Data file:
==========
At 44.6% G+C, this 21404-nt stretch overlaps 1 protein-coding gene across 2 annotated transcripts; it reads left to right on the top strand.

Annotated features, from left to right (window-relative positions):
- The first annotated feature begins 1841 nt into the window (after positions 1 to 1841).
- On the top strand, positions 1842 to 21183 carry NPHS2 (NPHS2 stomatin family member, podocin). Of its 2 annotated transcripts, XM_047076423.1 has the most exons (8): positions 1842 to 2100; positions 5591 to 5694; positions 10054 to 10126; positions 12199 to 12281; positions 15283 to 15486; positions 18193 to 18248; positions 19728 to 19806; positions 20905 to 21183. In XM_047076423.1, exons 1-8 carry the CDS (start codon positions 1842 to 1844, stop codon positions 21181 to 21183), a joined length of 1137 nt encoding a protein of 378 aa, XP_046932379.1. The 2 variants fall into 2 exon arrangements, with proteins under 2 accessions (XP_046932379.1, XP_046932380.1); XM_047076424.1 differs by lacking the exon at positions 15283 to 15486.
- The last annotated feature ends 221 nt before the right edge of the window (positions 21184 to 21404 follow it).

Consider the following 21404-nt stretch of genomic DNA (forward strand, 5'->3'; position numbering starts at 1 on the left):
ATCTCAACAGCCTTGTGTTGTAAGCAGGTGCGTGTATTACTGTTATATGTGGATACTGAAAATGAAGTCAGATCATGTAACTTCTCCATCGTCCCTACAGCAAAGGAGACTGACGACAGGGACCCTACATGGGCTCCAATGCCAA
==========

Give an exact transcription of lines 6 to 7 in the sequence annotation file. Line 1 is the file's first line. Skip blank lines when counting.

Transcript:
Consider the following 21404-nt stretch of genomic DNA (forward strand, 5'->3'; position numbering starts at 1 on the left):
ATCTCAACAGCCTTGTGTTGTAAGCAGGTGCGTGTATTACTGTTATATGTGGATACTGAAAATGAAGTCAGATCATGTAACTTCTCCATCGTCCCTACAGCAAAGGAGACTGACGACAGGGACCCTACATGGGCTCCAATGCCAA